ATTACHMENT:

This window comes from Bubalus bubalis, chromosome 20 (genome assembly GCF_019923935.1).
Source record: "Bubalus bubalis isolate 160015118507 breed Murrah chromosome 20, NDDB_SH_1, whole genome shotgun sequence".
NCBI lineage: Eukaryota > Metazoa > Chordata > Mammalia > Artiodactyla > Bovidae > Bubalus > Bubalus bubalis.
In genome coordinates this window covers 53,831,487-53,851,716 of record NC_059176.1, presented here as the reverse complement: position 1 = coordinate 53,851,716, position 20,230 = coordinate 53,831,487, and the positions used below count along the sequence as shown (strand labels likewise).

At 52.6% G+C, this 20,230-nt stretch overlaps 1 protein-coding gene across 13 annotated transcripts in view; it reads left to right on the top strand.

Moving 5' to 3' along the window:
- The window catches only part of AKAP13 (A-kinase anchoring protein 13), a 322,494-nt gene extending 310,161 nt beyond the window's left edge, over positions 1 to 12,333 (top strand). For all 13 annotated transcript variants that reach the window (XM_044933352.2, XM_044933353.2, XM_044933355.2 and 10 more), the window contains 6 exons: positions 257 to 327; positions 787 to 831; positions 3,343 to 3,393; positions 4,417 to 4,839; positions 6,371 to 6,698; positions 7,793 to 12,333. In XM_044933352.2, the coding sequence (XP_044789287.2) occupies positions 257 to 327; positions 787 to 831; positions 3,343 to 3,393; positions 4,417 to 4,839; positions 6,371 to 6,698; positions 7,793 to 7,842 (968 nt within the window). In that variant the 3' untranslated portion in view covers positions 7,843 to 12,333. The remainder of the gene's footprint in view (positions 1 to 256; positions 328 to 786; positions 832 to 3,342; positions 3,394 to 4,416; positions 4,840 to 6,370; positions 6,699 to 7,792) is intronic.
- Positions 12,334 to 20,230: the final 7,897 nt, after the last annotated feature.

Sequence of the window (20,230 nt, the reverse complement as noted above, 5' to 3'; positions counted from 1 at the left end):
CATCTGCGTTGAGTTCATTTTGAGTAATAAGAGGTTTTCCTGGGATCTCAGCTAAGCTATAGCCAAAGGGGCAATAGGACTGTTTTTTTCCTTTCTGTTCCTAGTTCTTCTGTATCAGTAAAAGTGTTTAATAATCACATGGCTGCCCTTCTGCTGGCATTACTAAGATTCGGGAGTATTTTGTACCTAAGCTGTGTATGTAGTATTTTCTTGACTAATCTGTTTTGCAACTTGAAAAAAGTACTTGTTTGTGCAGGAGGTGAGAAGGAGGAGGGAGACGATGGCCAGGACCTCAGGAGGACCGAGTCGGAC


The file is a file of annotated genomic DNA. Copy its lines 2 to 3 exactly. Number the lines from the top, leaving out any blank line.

Source record: "Bubalus bubalis isolate 160015118507 breed Murrah chromosome 20, NDDB_SH_1, whole genome shotgun sequence".
NCBI lineage: Eukaryota > Metazoa > Chordata > Mammalia > Artiodactyla > Bovidae > Bubalus > Bubalus bubalis.